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Arranging a secured loan privately with another individual?

If I could find a suitable investor could I come to an agreement with them to lend me some money? Or are there laws (FSA?) preventing this? I get the impression that there are lots of people out there who are very unhappy with their savings rates. I am quite unhappy with my borrowing rates. I think we could agree on a rate higher than their savings rate and lower than my loan rate. I have clean credit history and can secure the loan on property and presume a solicitor could draw up the agreement. I'm talking about more than the £15k Zopa limit.

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Erm, maybe I'm stating the obvious here... but if you're getting a solicitor to draw up the agreement, shouldn't he/she be able to tell you whether its legal or not?



well they would need a consumer credit license for starters... Sounds to me like you just need a contract, and without question it will be an unsecured loan.... the only good thing from a private lender, lets say a family or friend member, is you could perhaps have more than 25k and over longer than ten years... if however you are looking to pay off debt with it, then steer clear of this private individual and use appropriate methods of debt relief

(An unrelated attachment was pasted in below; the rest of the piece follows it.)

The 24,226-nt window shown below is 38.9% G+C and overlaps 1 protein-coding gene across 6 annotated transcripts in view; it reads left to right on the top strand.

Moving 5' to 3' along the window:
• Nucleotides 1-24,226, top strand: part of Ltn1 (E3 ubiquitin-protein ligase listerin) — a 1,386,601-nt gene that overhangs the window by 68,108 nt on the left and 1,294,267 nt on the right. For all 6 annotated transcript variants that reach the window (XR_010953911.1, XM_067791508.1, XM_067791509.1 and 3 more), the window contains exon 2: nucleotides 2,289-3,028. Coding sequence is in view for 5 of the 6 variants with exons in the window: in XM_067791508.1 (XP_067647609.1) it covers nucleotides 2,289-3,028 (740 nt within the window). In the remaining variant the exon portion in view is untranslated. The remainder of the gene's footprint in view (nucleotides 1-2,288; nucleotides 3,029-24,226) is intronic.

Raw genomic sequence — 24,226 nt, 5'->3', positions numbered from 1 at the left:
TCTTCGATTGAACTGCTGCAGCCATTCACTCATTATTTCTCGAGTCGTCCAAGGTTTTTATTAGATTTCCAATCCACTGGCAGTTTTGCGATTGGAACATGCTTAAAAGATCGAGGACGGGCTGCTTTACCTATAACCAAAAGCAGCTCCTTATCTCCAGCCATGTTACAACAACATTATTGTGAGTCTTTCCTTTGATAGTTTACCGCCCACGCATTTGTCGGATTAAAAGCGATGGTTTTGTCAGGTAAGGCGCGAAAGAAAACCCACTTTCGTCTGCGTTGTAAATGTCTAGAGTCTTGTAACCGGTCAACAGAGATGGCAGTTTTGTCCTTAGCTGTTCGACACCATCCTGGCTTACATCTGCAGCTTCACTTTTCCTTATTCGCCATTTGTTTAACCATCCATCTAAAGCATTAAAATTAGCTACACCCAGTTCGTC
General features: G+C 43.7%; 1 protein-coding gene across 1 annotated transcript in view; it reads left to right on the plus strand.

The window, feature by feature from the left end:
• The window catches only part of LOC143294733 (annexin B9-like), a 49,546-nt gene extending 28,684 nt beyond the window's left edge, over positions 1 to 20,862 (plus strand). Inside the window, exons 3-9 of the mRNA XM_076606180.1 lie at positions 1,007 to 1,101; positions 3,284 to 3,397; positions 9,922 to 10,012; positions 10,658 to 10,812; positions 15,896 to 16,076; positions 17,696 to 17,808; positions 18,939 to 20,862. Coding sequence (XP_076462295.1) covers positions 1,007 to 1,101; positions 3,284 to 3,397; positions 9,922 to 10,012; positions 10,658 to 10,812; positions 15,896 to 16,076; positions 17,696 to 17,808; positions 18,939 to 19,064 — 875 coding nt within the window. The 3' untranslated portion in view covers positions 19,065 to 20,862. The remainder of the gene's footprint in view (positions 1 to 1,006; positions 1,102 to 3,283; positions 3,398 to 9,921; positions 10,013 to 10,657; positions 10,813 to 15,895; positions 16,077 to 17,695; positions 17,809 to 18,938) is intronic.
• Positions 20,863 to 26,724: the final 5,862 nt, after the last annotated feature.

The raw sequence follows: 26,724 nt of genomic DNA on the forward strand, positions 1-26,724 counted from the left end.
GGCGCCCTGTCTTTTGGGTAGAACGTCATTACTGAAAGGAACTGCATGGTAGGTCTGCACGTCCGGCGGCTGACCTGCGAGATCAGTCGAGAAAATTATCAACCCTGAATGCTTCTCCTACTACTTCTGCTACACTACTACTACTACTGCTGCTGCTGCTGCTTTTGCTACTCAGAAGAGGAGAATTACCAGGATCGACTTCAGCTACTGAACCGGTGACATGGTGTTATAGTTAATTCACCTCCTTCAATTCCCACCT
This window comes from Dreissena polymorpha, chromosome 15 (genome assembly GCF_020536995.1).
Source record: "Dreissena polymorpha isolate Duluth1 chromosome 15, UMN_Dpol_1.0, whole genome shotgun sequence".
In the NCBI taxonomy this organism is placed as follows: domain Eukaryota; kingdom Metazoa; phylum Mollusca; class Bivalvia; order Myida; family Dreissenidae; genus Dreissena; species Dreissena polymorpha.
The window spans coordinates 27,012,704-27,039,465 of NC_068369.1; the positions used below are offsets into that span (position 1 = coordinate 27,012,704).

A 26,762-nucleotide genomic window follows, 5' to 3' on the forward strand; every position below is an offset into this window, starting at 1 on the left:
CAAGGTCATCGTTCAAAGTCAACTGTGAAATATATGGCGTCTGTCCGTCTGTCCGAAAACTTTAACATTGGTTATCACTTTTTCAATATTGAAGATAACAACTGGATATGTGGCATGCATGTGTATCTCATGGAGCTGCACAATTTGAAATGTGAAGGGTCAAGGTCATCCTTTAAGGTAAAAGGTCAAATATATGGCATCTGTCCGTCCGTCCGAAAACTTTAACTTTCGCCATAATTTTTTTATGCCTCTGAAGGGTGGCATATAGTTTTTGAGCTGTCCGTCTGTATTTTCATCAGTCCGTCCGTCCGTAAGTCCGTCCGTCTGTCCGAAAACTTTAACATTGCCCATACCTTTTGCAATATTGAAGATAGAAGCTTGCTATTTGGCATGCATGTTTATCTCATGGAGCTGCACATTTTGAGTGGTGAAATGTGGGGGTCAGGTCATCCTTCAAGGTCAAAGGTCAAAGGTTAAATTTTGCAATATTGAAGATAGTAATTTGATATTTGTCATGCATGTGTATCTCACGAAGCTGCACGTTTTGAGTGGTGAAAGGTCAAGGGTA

[url=http://www.oft.gov.uk/shared_oft/business_leaflets/credit_licences/oft147.pdf]http://www.oft.gov.uk/shared_oft/business_leaflets/credit_licences/oft147.pdf[/url] According to the penultimate paragraph of page 4, a license would not be needed if they only made the 'occasional' loan. As you are dealing with a private individual, make absolutely sure that you can service the loan. Mike



There are also no laws that prevent individuals lending money to each other just as there are no laws that prevent individuals lending to banks, i.e. "saving". And if a private lender only occasionally lends money, then he/she is not treated as carrying on that kind of business and does not need a consumer credit licence. I wouldn't recommend it as a form of borrowing unless its with close family and even then many cases end up in dispute.